How To – Gems And .NET – Dependencies (References)

In my last post I didn’t mention dependencies.  Dependencies are their own animal. They require a couple more things to be in place. Let’s talk about those things.

In the .NET world, the dependency for compiled bits is usually an exact version of a reference.

Let me explain. So for example, you have a reference to log4net, and you don’t ILMerge it into your assembly. You now have a dependency that the DLL needs to be there and a particular version (outside of redirecting the bindings).  So what I’m getting at is that you require an exact version of a particular DLL. And what you really need is an exact name, version, culture, and public key token of a DLL.  But let’s keep things simple. It’s really the version and the name when culture is neutral (and the key shouldn’t change in the same version). So just the name and version.

Adding a Reference as a Dependency

For each reference you have to a library, you find out what version it is (assembly version) and then add that as a dependency. You can do that by cracking open reflector and taking a look at the actual assembly version.

The assembly version

Don’t use the properties. Neither file version or product version are going to be accurate here:

 Properties of log4net.dll - file and product verions

There is nothing out there that says that assembly, file and informational (also known as product) versions have to be the same. .NET relies on the assembly version for referencing. It makes sense that we should as well. Here’s a better example where things are different:

Castle File Version Castle Assembly Version

So what would I put in my gemspec? If your reference was to log4net version, then you need to assign a dependency to that exact version. Done like so:


I believe you add each referenced dependency to it’s own line.

Gem Exists?

Now to the sanity check. Before you even add it as a dependency, you want to ensure that the gem exists.

Go to and in the top right there is a search box. Search for your reference there.

Search box on

So let’s search for log4net to be sure it’s there.

Search results for log4net

Sweet! I can move on to my next reference because the right version of the gem exists.

Keep in mind that the name of the gem may not be the one you are looking for and/or the name may be slightly different. For example. I have a gem for UppercuT. The gem is named uppercutbuild because there was already a gem named uppercut.

Gem Doesn’t Exist?

Now if it’s not there, you can add it. When the actual authors want to start managing the gem, you can just add them as owners so they can push their own gems.

To check the owners of a gem you type:

gem owner gemname

Gem owners for log4net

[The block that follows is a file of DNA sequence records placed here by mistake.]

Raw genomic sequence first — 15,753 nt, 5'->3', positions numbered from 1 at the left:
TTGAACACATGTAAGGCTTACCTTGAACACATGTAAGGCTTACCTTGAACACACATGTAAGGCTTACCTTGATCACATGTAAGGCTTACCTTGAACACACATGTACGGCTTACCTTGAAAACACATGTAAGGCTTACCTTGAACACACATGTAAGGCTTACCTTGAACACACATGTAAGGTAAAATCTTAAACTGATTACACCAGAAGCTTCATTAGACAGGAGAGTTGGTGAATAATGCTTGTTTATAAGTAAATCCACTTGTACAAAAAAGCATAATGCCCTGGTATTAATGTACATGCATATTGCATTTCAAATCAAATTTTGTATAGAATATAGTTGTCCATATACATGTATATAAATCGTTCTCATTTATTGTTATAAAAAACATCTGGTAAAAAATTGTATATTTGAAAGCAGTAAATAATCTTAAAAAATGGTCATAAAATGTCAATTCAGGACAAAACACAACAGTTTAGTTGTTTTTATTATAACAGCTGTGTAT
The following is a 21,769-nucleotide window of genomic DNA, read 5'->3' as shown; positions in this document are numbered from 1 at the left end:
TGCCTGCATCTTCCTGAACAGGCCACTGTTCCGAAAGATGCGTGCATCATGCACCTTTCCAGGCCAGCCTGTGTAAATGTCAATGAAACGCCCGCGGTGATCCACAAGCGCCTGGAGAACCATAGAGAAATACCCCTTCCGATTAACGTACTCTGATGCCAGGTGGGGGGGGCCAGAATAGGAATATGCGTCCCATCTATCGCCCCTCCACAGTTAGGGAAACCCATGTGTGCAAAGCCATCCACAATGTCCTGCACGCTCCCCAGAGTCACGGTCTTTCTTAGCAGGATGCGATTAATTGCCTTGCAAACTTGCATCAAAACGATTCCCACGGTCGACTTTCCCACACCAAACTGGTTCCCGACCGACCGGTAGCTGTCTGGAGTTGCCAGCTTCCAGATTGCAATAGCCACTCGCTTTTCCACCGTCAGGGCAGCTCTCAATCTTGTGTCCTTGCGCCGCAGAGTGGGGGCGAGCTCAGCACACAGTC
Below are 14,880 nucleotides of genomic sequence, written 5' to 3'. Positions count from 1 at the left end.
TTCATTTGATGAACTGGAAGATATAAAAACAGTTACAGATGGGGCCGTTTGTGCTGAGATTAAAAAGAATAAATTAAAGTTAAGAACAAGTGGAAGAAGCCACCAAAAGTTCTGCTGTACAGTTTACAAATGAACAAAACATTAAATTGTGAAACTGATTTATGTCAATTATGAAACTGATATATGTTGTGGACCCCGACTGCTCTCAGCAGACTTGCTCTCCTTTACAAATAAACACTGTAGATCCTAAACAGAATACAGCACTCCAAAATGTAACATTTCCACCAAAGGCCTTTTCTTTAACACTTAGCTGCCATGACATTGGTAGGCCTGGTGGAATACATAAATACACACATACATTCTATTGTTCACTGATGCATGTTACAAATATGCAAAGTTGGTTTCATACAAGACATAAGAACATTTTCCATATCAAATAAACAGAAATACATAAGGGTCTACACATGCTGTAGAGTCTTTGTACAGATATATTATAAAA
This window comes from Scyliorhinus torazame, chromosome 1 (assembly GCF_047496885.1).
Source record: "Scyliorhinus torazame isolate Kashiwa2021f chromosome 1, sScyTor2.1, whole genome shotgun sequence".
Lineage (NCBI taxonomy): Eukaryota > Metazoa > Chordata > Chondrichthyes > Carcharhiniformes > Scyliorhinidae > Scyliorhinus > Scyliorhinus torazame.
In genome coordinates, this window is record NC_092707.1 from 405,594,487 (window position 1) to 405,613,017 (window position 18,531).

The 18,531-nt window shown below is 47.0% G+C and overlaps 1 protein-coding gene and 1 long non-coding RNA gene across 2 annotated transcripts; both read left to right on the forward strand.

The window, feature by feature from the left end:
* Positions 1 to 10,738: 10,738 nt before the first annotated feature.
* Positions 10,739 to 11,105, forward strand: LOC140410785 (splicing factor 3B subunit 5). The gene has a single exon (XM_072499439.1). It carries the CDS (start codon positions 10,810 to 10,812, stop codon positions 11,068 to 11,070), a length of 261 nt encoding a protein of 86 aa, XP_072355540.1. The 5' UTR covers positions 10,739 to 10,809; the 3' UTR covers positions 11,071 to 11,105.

To add someone, according to the gem docs, you issue this command (all on one line):

gem owner gemname --add

And that’s it.

You see how I am listed as the owner of the log4net gems? I am not really the developer, when I created the gem, I tied it as closely as I could to the apache project and the committers. When those guys are ready to own the gem, I have the specs for both 1.2.9 and 1.2.10 (both are commonly referred to without the last version octet) and I can just add them as owners.


Related Posts

Before you comment about “cluttering” the ruby community, please be sure to read this (we’re with you on this):

Gems - Package Management for .NET & How To – Gems & .NET

Walkthrough - Create Gems Even Easier With a Conventional Build (UppercuT)!

The Future is Now!

Posted 07-17-2010 8:04 AM by Rob Reynolds



Rob Reynolds - The Fervent Coder wrote Gems - Package Management For .NET
on 07-19-2010 10:15 PM

The Ruby community has enjoyed a great user experience with a package management system they use called

Rob Reynolds - The Fervent Coder wrote The Future of .NET Open Source Software Delivery
on 07-26-2010 4:21 PM

Imagine we are awhile into the future. How do you get open source releases down to your project so that

Rob Reynolds - The Fervent Coder wrote The Future of .NET Open Source Software Delivery
on 07-26-2010 4:27 PM

Imagine we are awhile into the future. How do you get open source releases down to your project so that

Chris Edwards wrote re: How To – Gems And .NET – Dependencies (References)
on 09-11-2010 12:11 AM

What do you suggest if the dependencies are optional? For instance, I am trying to add SharpTestsEx ( which has 2 ways to use it. One is using the framework independent dll. the other is to use the framework specific dll (sharptestsex.nunit.dll) which has a dependency on nunit.

The problem is that there are multiple optional frameworks you can use. What I don't want is to have all the unit testing frameworks installed when this one is SharpTestsEx is installed. Should I just put the framework dlls in the gem?


Rob Reynolds wrote re: How To – Gems And .NET – Dependencies (References)
on 09-14-2010 5:15 PM

@Chris - it looks like your question was answered on the list. :D

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